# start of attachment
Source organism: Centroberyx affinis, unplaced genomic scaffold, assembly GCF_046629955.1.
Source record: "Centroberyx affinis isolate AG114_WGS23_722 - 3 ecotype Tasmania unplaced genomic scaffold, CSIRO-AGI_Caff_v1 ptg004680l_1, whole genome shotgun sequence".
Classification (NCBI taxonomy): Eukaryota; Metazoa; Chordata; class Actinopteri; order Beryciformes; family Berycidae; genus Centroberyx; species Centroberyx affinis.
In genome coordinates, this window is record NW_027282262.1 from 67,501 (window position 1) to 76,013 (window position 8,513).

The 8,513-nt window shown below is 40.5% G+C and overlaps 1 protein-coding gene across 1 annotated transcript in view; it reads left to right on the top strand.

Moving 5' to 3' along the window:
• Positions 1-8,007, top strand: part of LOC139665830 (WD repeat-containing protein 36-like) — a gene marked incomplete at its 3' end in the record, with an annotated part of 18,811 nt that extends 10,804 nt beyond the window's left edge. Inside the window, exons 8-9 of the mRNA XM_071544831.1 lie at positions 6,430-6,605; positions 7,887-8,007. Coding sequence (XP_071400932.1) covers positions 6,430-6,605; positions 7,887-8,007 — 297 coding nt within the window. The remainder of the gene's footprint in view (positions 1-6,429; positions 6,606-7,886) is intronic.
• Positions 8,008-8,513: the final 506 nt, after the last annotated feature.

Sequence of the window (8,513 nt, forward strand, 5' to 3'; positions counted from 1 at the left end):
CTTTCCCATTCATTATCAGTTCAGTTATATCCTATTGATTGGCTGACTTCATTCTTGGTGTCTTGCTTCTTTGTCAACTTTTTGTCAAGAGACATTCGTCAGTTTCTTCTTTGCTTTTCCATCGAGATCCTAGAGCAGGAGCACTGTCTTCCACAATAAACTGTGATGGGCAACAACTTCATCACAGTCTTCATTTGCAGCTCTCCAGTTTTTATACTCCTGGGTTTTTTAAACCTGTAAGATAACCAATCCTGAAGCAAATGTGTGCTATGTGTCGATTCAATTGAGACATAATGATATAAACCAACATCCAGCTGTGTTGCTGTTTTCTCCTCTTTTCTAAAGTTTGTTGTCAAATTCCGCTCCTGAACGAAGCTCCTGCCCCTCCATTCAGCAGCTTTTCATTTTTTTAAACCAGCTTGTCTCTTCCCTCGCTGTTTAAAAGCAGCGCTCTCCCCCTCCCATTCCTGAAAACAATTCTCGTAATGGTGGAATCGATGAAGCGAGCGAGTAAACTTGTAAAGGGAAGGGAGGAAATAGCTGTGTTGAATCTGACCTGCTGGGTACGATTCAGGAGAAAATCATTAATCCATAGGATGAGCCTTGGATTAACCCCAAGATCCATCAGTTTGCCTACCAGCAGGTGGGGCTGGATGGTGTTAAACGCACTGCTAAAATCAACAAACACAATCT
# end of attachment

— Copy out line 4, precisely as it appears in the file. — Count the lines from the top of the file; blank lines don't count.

In genome coordinates, this window is record NW_027282262.1 from 67,501 (window position 1) to 76,013 (window position 8,513).